The village shop in Crick, Northamptonshire, might seem an unlikely place to find Polish foods, but there's a good reason for them

Browse the shelves of Crick Post Office & Stores and you'll get more than you bargained for. That's because nestled among the Heinz baked beans and the Nescafé you'll find Smak red cabbage, Rajdimpex Kapusta (a combination of white cabbage, sauerkraut and carrot) and Golabki stuffed cabbage. And if that was not enough, in the chiller next to the Cheddar you'll see Pasztet chicken pâté. These are all Polish favourites stocked for the growing number of Polish clientele who visit the shop.
However, the Polish link doesn't end there, because on many days you'll find Pole Margaret Attridge behind the counter. Margaret is one half of the husband and wife team that owns and runs the shop. Husband Chris took over the store 15 years ago with his parents, Cyril and Pauline. Chris had worked at Vauxhall in Luton for 12 years, but had always hankered after running his own business. He takes up the story: "My dad worked at Vauxhall, too. He came up for retirement, got a pay-off then put the money into the shop. After a time, I bought them out. I had very limited experience - I'd worked in a newspaper kiosk when I was a teenager and that was about it. I did worry that we'd bitten off more that we could chew, but it's all worked out well."
Cyril and Pauline are still involved in the store - Pauline helps out regularly in the shop and Cyril does the accounts and looks after the Post Office on Saturday mornings.
The story of Chris and Margaret's involvement is a bit of a 'retail romance'. Chris explains: "One of my staff, Maureen, kept on about this 'lovely Polish girl' who worked in a newsagents in the next village, and urged me to ask her over for coffee."
Chris resisted at first but eventually gave in, met her, poached her for his shop and married her. "She genuinely loves the work - she knows all the customers and is always good for a laugh and a chat," he says.
But, in fact, she's good for much more than that as her linguistic skills are often in demand, too, to help translate Polish into English and vice versa. The reason is that the Daventry International Rail Freight Terminal (Dirft) is just up the road and gives many Poles employment.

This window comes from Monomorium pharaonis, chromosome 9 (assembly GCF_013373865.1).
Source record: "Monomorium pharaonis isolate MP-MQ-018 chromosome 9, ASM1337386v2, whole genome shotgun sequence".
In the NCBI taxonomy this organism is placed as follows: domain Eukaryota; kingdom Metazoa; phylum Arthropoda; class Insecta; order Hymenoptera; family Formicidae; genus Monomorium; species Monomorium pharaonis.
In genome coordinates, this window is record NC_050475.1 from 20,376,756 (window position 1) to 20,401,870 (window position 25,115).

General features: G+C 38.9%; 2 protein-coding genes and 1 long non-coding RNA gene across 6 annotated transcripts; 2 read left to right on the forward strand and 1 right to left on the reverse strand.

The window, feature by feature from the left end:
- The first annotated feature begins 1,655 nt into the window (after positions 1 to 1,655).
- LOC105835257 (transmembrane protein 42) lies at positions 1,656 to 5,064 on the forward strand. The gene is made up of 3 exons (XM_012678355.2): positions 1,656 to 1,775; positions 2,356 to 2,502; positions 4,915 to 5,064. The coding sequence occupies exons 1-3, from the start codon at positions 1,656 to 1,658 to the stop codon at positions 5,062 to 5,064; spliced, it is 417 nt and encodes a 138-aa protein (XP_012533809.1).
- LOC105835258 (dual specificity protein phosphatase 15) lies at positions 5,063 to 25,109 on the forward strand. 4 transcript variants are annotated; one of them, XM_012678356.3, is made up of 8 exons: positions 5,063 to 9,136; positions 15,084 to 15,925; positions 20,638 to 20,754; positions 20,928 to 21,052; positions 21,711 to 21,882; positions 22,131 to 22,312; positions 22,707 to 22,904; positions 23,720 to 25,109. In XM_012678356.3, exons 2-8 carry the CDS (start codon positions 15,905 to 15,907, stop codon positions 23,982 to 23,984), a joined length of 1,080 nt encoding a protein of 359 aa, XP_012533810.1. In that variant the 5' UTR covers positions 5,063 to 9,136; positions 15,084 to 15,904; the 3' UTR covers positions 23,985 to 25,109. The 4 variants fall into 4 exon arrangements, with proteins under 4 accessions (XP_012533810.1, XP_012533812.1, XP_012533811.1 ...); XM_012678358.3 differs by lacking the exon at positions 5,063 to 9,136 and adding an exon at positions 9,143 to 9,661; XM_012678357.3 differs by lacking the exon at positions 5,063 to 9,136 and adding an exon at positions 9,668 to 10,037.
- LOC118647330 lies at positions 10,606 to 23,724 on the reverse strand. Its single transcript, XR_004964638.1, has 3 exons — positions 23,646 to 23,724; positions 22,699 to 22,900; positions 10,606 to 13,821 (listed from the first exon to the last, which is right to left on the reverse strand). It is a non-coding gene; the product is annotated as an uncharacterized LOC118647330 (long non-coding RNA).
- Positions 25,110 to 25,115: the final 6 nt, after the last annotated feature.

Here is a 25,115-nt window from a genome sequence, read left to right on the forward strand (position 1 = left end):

Says Margaret: "I've had to go to the school and translate for them and to the police station when someone has been arrested. I've even had to translate the health and safety guidelines for Tesco's distribution centre."
Dirft is still being developed and Chris reckons it offers his business massive potential. That's why he's so keen to stock Polish lines for the workforce and why he delivers newspapers to the canteens there every day. But the Poles come to him, too - Polish lorry drivers who deliver to Tesco's distribution centre use the store regularly. And it's not only Poles who make up the store's international clientele; there's a retirement home nearby which has many Latvian residents.
Aside from the growing industrial estate, Crick itself is expanding and 120 new houses are due to be built in the next two years. Chris is only too aware of the business they could bring. "A bypass was built a couple of years ago and we were afraid we'd lose trade, but 200 new houses were built in the village so what we lost in passing trade we gained in regular village trade," he says.
Chris has recently invested a whopping £100,000 in the building the store stands in - both in the shop itself and in adding two bedrooms to his personal accommodation. He was fortunate enough to get a grant for some of the shop work.
"We extended selling space from 500sq ft to 750sq ft and used the extra room for more chilled goods, a better wine selection and extra frozen food. We've a new chilled supplier - Kerry Foods - and that's working out really well," says Chris.
He was restricted to what he could actually do in the store because it's an old building that used to be a pub. He wanted a new post office counter, for example, but repositioning pillars and a fireplace would have made it too costly.
Aside from gaining the extra sales area, money was spent on a new floor, air-conditioning, lighting, suspended ceiling, new chillers and a CCTV system.
The store mixes modern with traditional so there's a basket of free range eggs displayed next to the latest 'Live to Play' Wall's ice cream cabinet. The new unit, together with the hot June/July weather, combined to make it a good summer for Crick's ice cream sales.